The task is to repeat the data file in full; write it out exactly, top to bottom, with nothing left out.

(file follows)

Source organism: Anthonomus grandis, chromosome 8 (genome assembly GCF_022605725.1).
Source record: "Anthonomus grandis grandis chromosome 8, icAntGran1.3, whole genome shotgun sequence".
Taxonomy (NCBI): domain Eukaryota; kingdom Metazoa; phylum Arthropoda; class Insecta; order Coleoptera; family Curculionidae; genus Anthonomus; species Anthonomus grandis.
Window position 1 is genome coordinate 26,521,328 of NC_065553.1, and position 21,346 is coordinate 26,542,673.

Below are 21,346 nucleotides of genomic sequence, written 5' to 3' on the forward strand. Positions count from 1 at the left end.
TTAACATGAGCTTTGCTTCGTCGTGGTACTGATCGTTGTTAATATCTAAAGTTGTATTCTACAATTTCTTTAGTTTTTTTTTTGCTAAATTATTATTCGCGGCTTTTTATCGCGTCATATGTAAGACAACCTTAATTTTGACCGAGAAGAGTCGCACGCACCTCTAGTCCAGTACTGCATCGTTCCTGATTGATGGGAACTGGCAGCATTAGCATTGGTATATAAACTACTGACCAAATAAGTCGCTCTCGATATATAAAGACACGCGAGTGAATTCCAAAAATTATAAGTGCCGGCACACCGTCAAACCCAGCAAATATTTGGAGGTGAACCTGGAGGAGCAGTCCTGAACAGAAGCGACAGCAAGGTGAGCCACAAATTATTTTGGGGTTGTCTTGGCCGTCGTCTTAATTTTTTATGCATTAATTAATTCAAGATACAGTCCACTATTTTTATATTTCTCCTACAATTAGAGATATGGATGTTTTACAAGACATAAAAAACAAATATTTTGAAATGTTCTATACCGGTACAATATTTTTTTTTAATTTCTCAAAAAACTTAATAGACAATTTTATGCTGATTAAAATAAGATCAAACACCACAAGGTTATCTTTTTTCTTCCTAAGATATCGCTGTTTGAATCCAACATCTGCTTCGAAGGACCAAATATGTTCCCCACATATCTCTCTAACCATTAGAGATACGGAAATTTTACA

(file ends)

Source organism: Anthonomus grandis, chromosome 8 (genome assembly GCF_022605725.1).
Source record: "Anthonomus grandis grandis chromosome 8, icAntGran1.3, whole genome shotgun sequence".
Taxonomy (NCBI): domain Eukaryota; kingdom Metazoa; phylum Arthropoda; class Insecta; order Coleoptera; family Curculionidae; genus Anthonomus; species Anthonomus grandis.
Window position 1 is genome coordinate 26,521,328 of NC_065553.1, and position 21,346 is coordinate 26,542,673.

Below are 21,346 nucleotides of genomic sequence, written 5' to 3' on the forward strand. Positions count from 1 at the left end.
TTAACATGAGCTTTGCTTCGTCGTGGTACTGATCGTTGTTAATATCTAAAGTTGTATTCTACAATTTCTTTAGTTTTTTTTTTGCTAAATTATTATTCGCGGCTTTTTATCGCGTCATATGTAAGACAACCTTAATTTTGACCGAGAAGAGTCGCACGCACCTCTAGTCCAGTACTGCATCGTTCCTGATTGATGGGAACTGGCAGCATTAGCATTGGTATATAAACTACTGACCAAATAAGTCGCTCTCGATATATAAAGACACGCGAGTGAATTCCAAAAATTATAAGTGCCGGCACACCGTCAAACCCAGCAAATATTTGGAGGTGAACCTGGAGGAGCAGTCCTGAACAGAAGCGACAGCAAGGTGAGCCACAAATTATTTTGGGGTTGTCTTGGCCGTCGTCTTAATTTTTTATGCATTAATTAATTCAAGATACAGTCCACTATTTTTATATTTCTCCTACAATTAGAGATATGGATGTTTTACAAGACATAAAAAACAAATATTTTGAAATGTTCTATACCGGTACAATATTTTTTTTTAATTTCTCAAAAAACTTAATAGACAATTTTATGCTGATTAAAATAAGATCAAACACCACAAGGTTATCTTTTTTCTTCCTAAGATATCGCTGTTTGAATCCAACATCTGCTTCGAAGGACCAAATATGTTCCCCACATATCTCTCTAACCATTAGAGATACGGAAATTTTACA